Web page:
Copyright Martin LeSanto-Smith. All rights reserved.
It’s 5.20am in the morning, and I’m sitting on a small folding stool at the side of Tate Modern’s Turbine Hall. Its strangely soothing listening to the musical nighttime sounds. The drone of the air conditioning units forms the backdrop to a cacophony of dull repetitive chimes, scraping of chairs and cordons as cleaners work, distant frustrated clanging of management doors, and a ghostly gusting of wind through the corridors and rafters above.
In front of me, a bright line of books reflects the rising morning sun. To the left of these books, a cluster of friends and journalists sleep, sniffling and snoring, surrounding a store of precious water and food. To the right, a tired group of performers, heads veiled, kneel to scrawl charcoal messages of hope and despair on the floor. The squeaking of charcoal sounds like so many happy mice, busy at work. We’re 17 hours into the unsanctioned performance against oil sponsorship of the arts, and Tate’s patience is wearing thin.
I’m part of a group of art activists known as Liberate Tate, and we’ve taken over the hall. For the duration of the performance, this space is ours. It’s not in thrall of climate-wrecking oil giant BP. That’s a happy thought.
We arrived at just before noon on Saturday, with the intention of staying for 25 hours. Performers, all dressed in black, made two lines at the bottom of the Turbine Hall slope and donned veils. Selected texts were pulled from bags, and charcoal brought to the ready. On cue, the first line of performers dropped to their knees and began enthusiastically transcribing their favourite passages up the concrete slope in a rising tide.
The books, all chosen by performers, ranged from classic political texts on power and authority, to science fiction books describing dystopian futures of collapsed society and planetary ecology. They had one thing in common: they all contained useful messages to Tate visitors, describing the problem with Tate giving support and credence to BP through accepting its sponsorship.
The second line of performers began purposefully setting up camp at the bottom of the slope, marking out areas for sleeping, eating and working. We’d brought enough food, water and power to sustain ourselves and keep communicating the performance out to the world for its entire duration.
In the past Liberate Tate performances have lasted no more than a couple of hours. We’ve entertained and engaged crowds with interactive and playful performances that challenge Tate’s decision to stick by BP, despite its climate-wrecking practices, human rights abuses and environmental catastrophes, including the still recent Deepwater Horizon disaster, one of the worst oil spills in history.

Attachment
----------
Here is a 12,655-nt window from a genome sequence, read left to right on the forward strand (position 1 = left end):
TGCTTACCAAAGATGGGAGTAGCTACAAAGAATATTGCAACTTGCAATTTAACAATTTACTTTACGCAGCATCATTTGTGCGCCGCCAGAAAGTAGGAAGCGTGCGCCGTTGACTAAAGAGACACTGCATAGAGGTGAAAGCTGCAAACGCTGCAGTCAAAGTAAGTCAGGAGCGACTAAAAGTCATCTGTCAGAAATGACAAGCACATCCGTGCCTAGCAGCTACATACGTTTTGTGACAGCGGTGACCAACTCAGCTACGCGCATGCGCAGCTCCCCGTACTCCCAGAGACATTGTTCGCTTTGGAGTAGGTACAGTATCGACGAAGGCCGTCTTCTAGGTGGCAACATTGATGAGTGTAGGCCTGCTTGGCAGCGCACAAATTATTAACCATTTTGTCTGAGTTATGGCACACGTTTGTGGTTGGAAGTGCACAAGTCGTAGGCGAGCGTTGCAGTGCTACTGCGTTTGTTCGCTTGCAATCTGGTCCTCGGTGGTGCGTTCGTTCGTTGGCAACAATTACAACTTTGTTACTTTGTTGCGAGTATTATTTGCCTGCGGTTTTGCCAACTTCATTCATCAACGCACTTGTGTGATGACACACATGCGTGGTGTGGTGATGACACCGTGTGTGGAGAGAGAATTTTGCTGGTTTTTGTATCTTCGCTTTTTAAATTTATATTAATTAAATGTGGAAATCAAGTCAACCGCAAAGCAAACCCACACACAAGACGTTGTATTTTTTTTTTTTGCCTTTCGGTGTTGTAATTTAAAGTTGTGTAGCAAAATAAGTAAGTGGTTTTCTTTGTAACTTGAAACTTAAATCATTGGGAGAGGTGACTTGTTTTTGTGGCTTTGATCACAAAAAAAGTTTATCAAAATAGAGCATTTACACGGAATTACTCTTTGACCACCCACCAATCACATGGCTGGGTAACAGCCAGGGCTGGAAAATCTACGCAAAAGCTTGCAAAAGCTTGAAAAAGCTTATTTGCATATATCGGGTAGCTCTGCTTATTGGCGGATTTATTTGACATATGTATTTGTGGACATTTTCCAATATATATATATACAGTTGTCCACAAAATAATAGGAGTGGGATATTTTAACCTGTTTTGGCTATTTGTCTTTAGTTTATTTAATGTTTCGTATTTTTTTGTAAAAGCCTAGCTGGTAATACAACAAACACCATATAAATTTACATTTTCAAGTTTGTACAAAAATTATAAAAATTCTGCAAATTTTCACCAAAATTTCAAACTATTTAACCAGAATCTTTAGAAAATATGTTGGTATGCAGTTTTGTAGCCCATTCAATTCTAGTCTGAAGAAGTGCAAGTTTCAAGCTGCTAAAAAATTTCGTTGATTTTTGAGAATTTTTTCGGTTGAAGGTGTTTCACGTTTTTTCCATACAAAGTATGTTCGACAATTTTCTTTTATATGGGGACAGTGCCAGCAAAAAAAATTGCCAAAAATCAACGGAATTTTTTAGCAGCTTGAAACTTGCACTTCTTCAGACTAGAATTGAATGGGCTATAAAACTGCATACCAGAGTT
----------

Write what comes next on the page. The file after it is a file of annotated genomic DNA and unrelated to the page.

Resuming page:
Tate has learnt to endure us quietly and even enjoy our performances, just as so many visitors do. So when security assured us we could carry on unhindered, politely enquiring when we expected to be done, they looked somewhat confused and concerned when we explained we planned to stay for 25 hours. Later that afternoon, they returned to say we had to leave by 10pm when the gallery closes, or they would call on the police. We just smiled and again explained our intention to stay for the duration.
This performance is intentionally challenging for Tate, in its duration and in its direct no-nonsense messaging to visitors. We see ourselves as part of a wider divestment movement that’s growing rapidly. We’re calling for cultural divestment, to take away the sheen of respectability the oil industry works so hard to maintain, and without which it would struggle to function. We want Tate to make a choice to value art, artists and culture over the oil industry which is causing so much harm and doesn’t deserve the glint of the gallery’s shining reputation.
Copyright Martin LeSanto-Smith. All rights reserved.
This year the tide of the divestment movement is rapidly growing in strength as we move towards the Paris climate talks this December. Tate could give the movement an extra shove if it dropped its support for BP. We believe it’s making the decision on whether to continue the deal past 2016 right now, and we hope the overwhelming public support we received from the visiting public for our performance today will help to sway its decision.
10pm came and Tate swept the public from the gallery. The tension rose among the group, but we remained. 11pm passed and we didn’t hear a peep – the only noise came from the continued squeaking of performers’ charcoal on the hall floor. By midnight we were confident we were being allowed to stay, and we began to relax and take sleeping shifts on roll mats we’d brought in. The performance continued.
Now it’s light and we’re still here. We’re staying for the duration, and our art will speak to another day of visitors. The management tells us they won’t open the Turbine Hall while we remain to finish the performance. That means today visitors won’t be able to get up close to participate, or read the script which so many crowded round yesterday. Nevertheless we will continue, knowing the rest of the gallery will remain open, and visitors will still be able to read some of the text from the balcony above.
We feel a quiet sense of achievement, and are warmed by the individual signs of support from Tate staff who give us thumbs up through the glass as they pass to begin their work.
I look across the floor in front of me searching for an appropriate ending. I see a quote by Rachel Carson. It reads “There is no drop in the ocean that does not know and respond to the mysterious forces that create the tide.”
This article was originally published on CommonDreams.
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